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Photo: Ben Pruchnie/WireImage

A wave of Republicans have come forward saying they were tricked into saying or endorsing things by comedian Sacha Baron Cohen on his new Showtime series, "Who is America?"

The bottom line: This isn't the first time Cohen has done something like this. In 2003, Cohen even spoke to Donald Trump on his program, "Da Ali G Show," along with other notables like Buzz Aldrin and former CIA deputy director Richard Kerr.

What they're saying
  • Former Alaska Gov. Sarah Palin said in a Facebook post that her and her daughter were "duped" by Cohen: "I sat through a long 'interview' full of Hollywoodism’s disrespect and sarcasm - but finally had enough and literally, physically removed my mic and walked out, much to Cohen’s chagrin. The disrespect of our US military and middle-class Americans via Cohen’s foreign commentaries under the guise of interview questions was perverse."
  • Former Congressman Joe Walsh says he was "fooled" by Cohen into supporting a program that would arm children as young as three years old, called "Kinderguardians."
  • Republican Reps. Dana Rohrabacher and Joe Wilson also supported the program on Cohen's show, the Washington Post reports.
  • Rep. Matt Gaetz is the only politician that refused "to endorse Kinderguardians on the spot," the Daily Beast reports.

Be smart: It's not just Republicans on Cohen's show. Sen. Bernie Sanders was also a guest, speaking about health care and wealth distribution, Yahoo reports.

  • Cohen's character, Billy Wayne Ruddick, tells Sanders: "I was a healthy man, and Obamacare came in. I was forced to see a doctor. And suddenly, I had three diseases. Suddenly, I had, uh, diabetes one and two, I had obese legs, and I had chalky deposits.”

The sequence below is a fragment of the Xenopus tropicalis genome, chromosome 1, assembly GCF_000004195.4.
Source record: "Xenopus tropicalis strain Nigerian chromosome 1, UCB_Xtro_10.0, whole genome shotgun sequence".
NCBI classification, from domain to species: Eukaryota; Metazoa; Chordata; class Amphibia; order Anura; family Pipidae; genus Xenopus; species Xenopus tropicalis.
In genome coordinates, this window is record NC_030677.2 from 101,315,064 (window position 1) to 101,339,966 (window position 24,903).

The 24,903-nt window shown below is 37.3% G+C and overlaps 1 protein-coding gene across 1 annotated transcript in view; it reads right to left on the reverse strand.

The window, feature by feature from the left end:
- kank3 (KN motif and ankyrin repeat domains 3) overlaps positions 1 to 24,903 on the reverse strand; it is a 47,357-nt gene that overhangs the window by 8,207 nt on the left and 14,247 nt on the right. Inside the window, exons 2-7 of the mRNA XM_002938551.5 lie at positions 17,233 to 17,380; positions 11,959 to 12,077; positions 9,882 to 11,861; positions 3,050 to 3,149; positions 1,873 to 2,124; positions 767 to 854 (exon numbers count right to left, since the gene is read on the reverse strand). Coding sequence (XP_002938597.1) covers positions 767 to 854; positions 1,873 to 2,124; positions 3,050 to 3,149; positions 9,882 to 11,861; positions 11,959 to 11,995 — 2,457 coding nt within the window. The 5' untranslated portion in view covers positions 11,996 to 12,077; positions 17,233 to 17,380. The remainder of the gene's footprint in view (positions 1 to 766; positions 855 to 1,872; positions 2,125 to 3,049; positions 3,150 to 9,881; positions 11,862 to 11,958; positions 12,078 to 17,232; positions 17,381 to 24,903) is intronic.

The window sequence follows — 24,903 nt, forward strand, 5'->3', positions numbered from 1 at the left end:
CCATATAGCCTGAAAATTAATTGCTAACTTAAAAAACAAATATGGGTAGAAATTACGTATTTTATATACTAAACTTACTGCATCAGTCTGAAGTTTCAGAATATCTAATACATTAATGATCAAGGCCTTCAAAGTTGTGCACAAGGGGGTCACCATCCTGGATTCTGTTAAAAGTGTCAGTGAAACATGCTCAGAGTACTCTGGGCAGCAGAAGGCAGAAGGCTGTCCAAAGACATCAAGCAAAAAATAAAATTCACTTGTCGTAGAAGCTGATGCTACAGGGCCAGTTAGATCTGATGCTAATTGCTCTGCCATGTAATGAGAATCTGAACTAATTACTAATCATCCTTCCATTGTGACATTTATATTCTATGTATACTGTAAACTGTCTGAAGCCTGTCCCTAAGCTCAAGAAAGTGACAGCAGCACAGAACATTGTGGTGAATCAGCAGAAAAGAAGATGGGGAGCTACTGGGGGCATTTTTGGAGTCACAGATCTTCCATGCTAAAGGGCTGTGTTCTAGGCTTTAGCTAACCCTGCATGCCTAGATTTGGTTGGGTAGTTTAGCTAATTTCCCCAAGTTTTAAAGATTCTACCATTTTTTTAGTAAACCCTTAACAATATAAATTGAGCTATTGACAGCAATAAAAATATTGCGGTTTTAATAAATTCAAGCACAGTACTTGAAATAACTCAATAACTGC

Go deeper: Watch a first look at Baron Cohen's show below.

Go deeper

23 mins ago - Politics & Policy

Kevin McCarthy's rude awakening

House Minority Leader Kevin McCarthy. Photo: Mark Wilson/Getty Images

Kevin McCarthy is learning you can get torched when you try to make everyone happy, especially after an insurrection.

Why it matters: The House Republican leader had been hoping to use this year to build toward taking the majority in 2022, but his efforts to bridge intra-party divisiveness over the Capitol siege have him taking heat from every direction, eroding his stature both with the public and within his party.

The next big political war: redistricting

Illustration: Aïda Amer/Axios

Democrats are preparing a mix of tech and legal strategies to combat expected gerrymandering by Republicans, who are planning to go on legal offense themselves.

Why it matters: Democrats failed to regain a single state legislature on Election Day, while Republicans upped their control to 30 states' Houses and Senates. In the majority of states, legislatures draw new congressional district lines, which can boost a party's candidates for the next decade.

53 mins ago - Politics & Policy

Vaccinations, relief timing dominate Sweet 16 call

Sen. Joe Manchin (D-W.V.) speaks during a news conference in December with a group of bipartisan lawmakers. Photo: Caroline Brehman/CQ-Roll Call, Inc via Getty Images

Vaccine distribution, pandemic data and a cross-party comity dominated today's virtual meeting between White House officials and a bipartisan group of 16 senators, Senator Angus King told Axios.

Why it matters: Given Democrats' razor-thin majority in both chambers of Congress, President Biden will have to rely heavily on this group of centrist lawmakers — dubbed the "Sweet 16" — to pass any substantial legislation.

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